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Goodbye to Language

Jean-Luc Godard's latest free-form essay film may be, more than anything else, a documentary of a restless mind.

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The Great Invisible

Winner of the SXSW Grand Jury Prize for Documentary, the film is strongest when it focuses on the micro rather than the macro. How the…

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Ballad of Narayama

"The Ballad of Narayama" is a Japanese film of great beauty and elegant artifice, telling a story of startling cruelty. What a space it opens…

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Monsieur Hire

Patrice Leconte's "Monsieur Hire" is a tragedy about loneliness and erotomania, told about two solitary people who have nothing else in common. It involves a…

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Cast and Crew

* This filmography is not intended to be a comprehensive list of this artist’s work. Instead it reflects the films this person has been involved with that have been reviewed on this site.

One of the most disgusting horror films ever made

Some horror movies have mercy on uninformed audiences who have no idea about what they will get. The opening sequence of New Zealand horror film "Dead Alive" (1992), which is also known as "Braindead", is a good example because it kindly gives the audiences a very clear idea of what it about and how it is about. As the hero escapes from the natives of Skull Island (Southwest of Sumatra) with a mysterious creature dreaded by the natives, he accidentally gets bitten by the animal, hidden in a wooden crate. He says he's all right, but his local employees are suddenly frightened about that.

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Woody Allen: Manhattan Moviemaker Mystery

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"Woody Allen: A Documentary" airs on PBS stations in two parts, at 9 p. m. Sunday and Monday, Nov. 20 and 21. Check local listings for airtimes. Also available via PBS On Demand.

by Odie Henderson

I took this gig as a challenge. It's not that I hate Woody Allen; I just don't adore him as much as you would like. Plus, I live in the Bizarro World when it comes to his films, enjoying the ones most people hate and vice-versa. For example, I hated "Match Point," disliked "Annie Hall," and could never commit to "Manhattan" despite its astonishing, heartbreaking cinematography. Conversely, I loved "Deconstructing Harry," found "A Midsummer Night's Sex Comedy" amusing, and I may be the only sane person who liked "Hollywood Ending." These confessions may disturb die-hard fans, but before you vow never to read anything of mine again, you should watch American Masters' "Woody Allen: A Documentary." There you'll discover that Woody Allen dislikes most of his movies, even going so far as to offer to make a different movie for free if United Artists used "Manhattan" for kindling. Compared to that, my "meh" reaction to the gorgeous-looking film is a ringing endorsement. We now know who should be getting your hate mail, don't we?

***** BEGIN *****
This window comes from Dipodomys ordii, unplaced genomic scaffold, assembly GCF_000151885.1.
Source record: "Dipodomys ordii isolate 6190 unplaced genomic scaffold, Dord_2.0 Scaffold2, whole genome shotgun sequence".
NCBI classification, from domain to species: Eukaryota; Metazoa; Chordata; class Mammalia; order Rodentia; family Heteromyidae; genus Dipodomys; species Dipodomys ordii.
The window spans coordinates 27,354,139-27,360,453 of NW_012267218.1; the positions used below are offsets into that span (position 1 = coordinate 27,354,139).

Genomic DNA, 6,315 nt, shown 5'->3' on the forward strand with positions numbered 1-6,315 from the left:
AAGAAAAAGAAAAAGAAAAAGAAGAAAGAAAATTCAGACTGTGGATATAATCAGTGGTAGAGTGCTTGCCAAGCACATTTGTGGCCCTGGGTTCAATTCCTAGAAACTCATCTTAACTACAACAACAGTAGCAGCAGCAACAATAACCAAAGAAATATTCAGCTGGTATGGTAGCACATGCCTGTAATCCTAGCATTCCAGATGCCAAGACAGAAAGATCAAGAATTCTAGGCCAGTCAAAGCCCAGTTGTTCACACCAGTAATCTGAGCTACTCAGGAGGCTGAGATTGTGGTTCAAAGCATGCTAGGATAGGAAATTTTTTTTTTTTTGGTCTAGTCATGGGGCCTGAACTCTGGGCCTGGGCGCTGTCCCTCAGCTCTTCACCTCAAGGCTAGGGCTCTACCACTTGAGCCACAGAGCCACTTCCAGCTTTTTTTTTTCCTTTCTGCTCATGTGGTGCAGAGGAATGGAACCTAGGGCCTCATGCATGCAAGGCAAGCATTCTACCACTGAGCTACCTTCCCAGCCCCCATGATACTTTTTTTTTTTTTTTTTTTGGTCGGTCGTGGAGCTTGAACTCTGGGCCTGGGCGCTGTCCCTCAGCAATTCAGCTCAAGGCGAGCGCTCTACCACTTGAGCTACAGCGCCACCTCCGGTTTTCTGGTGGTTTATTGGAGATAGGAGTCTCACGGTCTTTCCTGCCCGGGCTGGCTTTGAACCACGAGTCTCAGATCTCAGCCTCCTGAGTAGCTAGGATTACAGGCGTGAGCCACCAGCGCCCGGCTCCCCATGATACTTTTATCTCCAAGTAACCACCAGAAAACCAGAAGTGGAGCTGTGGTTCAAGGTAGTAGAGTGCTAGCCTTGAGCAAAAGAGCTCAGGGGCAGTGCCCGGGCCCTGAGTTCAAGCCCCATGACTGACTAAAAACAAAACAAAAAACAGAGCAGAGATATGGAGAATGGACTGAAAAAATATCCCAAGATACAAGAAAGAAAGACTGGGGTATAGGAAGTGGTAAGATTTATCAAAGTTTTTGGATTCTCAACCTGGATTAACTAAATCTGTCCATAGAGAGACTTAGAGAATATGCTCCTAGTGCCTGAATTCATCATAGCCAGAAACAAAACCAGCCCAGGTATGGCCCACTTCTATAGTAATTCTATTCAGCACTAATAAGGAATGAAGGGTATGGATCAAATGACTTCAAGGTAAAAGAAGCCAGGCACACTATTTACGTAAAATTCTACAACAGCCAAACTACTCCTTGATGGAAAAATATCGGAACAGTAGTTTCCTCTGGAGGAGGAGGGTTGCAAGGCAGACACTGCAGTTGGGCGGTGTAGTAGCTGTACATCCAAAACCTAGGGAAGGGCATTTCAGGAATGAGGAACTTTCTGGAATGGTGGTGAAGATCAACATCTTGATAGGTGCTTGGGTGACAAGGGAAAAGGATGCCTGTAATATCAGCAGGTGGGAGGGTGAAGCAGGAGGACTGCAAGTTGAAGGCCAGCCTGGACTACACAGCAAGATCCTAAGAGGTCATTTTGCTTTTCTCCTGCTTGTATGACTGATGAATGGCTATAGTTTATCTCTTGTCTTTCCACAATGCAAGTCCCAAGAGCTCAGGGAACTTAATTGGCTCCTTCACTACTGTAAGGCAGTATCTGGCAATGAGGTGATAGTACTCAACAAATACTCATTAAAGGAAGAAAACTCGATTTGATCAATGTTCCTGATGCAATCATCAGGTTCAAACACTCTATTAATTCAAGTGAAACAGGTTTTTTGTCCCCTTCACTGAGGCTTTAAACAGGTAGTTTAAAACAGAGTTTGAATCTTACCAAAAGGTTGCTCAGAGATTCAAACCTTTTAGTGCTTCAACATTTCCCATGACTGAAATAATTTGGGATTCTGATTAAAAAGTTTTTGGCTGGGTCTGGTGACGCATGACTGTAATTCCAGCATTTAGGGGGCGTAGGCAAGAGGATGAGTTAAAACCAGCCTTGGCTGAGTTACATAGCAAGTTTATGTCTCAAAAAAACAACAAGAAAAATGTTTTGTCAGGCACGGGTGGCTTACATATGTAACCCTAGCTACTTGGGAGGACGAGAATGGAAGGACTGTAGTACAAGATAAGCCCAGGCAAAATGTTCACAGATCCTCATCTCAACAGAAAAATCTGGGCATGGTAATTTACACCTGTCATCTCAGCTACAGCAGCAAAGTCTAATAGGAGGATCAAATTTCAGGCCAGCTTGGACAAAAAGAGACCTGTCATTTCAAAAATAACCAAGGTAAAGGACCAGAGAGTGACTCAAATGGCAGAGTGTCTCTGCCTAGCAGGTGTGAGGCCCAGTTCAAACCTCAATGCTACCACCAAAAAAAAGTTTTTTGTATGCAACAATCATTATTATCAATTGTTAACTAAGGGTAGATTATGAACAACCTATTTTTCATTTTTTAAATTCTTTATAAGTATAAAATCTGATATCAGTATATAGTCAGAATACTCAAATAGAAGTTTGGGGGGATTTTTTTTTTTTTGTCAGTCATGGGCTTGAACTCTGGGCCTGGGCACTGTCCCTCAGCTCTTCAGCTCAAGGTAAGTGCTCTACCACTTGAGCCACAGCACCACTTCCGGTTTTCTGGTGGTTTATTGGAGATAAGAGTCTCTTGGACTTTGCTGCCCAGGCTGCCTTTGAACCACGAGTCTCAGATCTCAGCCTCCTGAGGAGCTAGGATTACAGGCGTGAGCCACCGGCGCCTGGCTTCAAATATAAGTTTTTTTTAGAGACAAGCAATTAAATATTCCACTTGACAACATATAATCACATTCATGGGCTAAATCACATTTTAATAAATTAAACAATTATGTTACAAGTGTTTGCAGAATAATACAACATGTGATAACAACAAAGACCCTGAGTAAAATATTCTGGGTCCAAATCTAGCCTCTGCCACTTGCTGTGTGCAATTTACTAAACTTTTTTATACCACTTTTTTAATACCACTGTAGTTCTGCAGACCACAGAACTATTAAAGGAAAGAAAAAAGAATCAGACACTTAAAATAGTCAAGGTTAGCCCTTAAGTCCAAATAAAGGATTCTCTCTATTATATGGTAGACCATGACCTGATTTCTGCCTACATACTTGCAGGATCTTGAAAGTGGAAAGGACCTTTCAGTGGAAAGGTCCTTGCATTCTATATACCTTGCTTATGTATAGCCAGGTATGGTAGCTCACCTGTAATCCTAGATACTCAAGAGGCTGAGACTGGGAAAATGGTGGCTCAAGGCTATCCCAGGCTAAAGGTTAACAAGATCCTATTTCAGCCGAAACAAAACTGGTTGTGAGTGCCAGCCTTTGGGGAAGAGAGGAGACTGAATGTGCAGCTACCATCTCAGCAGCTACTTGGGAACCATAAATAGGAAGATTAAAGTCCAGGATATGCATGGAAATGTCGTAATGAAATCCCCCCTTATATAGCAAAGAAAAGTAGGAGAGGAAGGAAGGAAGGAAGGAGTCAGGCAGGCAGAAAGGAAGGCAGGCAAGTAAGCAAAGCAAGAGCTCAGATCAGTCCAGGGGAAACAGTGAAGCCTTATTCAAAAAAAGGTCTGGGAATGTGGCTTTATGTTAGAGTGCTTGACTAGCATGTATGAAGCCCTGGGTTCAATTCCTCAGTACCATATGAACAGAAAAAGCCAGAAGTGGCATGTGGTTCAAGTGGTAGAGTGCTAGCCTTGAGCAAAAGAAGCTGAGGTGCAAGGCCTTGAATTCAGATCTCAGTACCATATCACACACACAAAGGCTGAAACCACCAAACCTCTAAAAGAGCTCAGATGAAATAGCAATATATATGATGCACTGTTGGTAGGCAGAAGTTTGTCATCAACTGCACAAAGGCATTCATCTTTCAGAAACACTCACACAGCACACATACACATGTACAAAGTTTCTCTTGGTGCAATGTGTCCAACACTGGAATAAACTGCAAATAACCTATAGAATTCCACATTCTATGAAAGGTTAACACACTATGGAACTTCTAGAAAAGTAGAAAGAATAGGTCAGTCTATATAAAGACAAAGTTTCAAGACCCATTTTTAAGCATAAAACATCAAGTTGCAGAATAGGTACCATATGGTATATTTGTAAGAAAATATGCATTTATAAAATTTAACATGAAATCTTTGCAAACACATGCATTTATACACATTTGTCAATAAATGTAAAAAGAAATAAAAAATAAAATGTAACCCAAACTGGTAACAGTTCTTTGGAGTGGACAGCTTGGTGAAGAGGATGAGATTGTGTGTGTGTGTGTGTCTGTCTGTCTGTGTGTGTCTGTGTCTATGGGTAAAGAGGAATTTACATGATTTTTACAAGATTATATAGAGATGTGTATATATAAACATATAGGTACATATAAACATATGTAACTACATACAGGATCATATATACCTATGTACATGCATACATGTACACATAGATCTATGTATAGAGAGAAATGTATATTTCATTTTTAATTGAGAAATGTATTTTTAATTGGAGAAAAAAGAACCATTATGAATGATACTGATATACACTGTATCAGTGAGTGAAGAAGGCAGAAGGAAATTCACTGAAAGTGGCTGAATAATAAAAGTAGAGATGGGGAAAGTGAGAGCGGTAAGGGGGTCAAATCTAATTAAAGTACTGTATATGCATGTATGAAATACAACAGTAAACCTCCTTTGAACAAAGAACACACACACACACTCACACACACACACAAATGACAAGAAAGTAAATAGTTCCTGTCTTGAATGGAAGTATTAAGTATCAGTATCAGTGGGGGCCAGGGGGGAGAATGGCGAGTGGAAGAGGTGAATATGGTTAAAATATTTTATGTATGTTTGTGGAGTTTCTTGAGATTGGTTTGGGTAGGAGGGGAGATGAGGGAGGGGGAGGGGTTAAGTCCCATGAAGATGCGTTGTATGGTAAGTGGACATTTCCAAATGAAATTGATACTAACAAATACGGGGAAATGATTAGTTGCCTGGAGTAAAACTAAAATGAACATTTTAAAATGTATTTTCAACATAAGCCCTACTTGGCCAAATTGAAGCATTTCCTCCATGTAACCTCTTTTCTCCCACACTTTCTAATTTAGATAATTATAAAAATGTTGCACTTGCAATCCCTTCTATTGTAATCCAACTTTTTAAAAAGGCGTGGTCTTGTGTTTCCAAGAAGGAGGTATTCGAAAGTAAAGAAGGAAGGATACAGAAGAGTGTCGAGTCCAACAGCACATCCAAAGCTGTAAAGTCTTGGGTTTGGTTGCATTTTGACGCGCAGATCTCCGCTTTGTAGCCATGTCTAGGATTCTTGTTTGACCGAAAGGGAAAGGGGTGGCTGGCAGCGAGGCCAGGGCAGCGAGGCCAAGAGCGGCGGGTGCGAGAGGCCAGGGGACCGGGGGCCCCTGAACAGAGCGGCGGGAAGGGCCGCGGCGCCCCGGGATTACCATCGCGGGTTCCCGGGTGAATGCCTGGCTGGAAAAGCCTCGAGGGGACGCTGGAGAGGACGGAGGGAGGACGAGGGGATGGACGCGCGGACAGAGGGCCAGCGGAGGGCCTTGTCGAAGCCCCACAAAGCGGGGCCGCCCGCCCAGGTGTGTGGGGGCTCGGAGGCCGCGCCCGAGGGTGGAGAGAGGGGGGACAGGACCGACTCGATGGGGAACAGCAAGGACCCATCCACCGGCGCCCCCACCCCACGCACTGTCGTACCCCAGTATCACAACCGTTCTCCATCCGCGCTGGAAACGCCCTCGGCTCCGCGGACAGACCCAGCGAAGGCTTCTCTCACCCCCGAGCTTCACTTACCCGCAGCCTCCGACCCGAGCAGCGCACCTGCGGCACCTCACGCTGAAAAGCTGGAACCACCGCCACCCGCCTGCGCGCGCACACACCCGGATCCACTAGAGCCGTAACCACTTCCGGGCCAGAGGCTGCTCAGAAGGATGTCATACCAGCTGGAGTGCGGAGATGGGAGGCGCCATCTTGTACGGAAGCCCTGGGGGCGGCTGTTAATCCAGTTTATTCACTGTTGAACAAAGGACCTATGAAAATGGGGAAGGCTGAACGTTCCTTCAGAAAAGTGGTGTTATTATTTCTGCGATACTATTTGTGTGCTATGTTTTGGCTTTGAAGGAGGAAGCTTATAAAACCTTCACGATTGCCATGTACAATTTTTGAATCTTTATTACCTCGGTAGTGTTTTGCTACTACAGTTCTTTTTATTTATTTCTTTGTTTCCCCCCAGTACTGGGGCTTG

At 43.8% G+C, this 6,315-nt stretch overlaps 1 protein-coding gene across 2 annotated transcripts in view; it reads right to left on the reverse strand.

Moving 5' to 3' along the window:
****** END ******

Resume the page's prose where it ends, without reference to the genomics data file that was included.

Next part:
Not that Allen would care. Robert B. Weide's exceptional documentary makes clear that critical opinion is the farthest thing from its subject's mind. The prolific writer-director has been too busy cranking out a film a year for the past four decades to worry about what anyone thinks of them. You'd have to go back to the studio system's heyday for that kind of output, work that produced eleven solo and three collaborative Oscar nominations for writing. That's two more than my beloved Billy Wilder, who coincidentally never got a solo writing nomination. Add to those fourteen writing nods his six directing nominations, sole acting nod and the resulting three wins, and you have one of the most honored filmmakers in Hollywood history. He can expect a 22nd nomination for "Midnight In Paris," which I cop to liking but not with the slobbering praise afforded it by most critics. (It's like a cross between Cliffs Notes, "The Purple Rose of Cairo" and a Tea Party rally, with all that "it's so much better in the past" nonsense.) The fact that awards mortify Allen makes these numerous acknowledgements the kind of ironic, funny joke one would find in, well, a Woody Allen movie.

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#86 October 26, 2011

Marie writes: remember "The Heretics Gate" by artist Doug Foster?  Well he's been at it again, this time as part of an exhibit held by The Lazarides Gallery - which returned to the subterranean depths of The Old Vic Tunnels beneath Waterloo Station in London, to present a spectacular group show called The Minotaur. It ran October 11th - 25th, 2011 and depending upon your choice (price of admission) dining was included from top Michelin-star chefs.Each artist provided their own interpretation of the classical myth of Theseus and the Minotaur and as with The Heretics Gate before it, Cimera, Doug Foster's new and equally as memorizing piece made it possible to project whatever comes to mind onto it, as images of body forms and beast-like faces take shape and rise from the bowels of earth. (click image to enlarge.) Photo by S.Butterfly.

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Buddy Hackett: Up at drama, down at comedy.

Movies / Roger Ebert

"There was a Vegas casino that offered me twice what I was making," Buddy Hackett was explaining to me one day. "I went to look at their show room, and I said I could never work there. The money didn't matter, because in that room I would never get a laugh."